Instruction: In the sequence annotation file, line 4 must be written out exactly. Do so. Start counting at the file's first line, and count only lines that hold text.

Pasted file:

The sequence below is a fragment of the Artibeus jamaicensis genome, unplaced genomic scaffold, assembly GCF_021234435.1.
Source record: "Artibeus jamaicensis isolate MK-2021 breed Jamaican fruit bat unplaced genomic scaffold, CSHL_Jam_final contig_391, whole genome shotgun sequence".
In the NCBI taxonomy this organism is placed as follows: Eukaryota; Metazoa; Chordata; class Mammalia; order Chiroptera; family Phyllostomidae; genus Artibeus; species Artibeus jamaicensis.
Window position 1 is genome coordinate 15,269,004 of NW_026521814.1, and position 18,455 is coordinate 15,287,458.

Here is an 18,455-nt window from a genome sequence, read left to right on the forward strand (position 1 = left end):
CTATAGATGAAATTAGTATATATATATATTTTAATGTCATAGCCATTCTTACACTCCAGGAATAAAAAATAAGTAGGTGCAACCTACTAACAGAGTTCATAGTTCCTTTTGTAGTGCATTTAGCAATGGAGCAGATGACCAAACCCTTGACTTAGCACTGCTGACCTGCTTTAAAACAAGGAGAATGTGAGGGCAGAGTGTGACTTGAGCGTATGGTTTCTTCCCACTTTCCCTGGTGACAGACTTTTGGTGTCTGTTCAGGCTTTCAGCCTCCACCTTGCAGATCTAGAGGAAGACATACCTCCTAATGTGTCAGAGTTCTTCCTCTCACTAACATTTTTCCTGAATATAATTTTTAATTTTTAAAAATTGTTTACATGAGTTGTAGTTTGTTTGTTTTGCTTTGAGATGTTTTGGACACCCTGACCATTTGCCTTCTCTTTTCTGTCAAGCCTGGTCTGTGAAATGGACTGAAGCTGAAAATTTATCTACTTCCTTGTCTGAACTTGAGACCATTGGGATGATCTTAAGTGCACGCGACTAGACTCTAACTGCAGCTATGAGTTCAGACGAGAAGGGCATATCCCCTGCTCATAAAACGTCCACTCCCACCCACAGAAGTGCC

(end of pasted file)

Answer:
Window position 1 is genome coordinate 15,269,004 of NW_026521814.1, and position 18,455 is coordinate 15,287,458.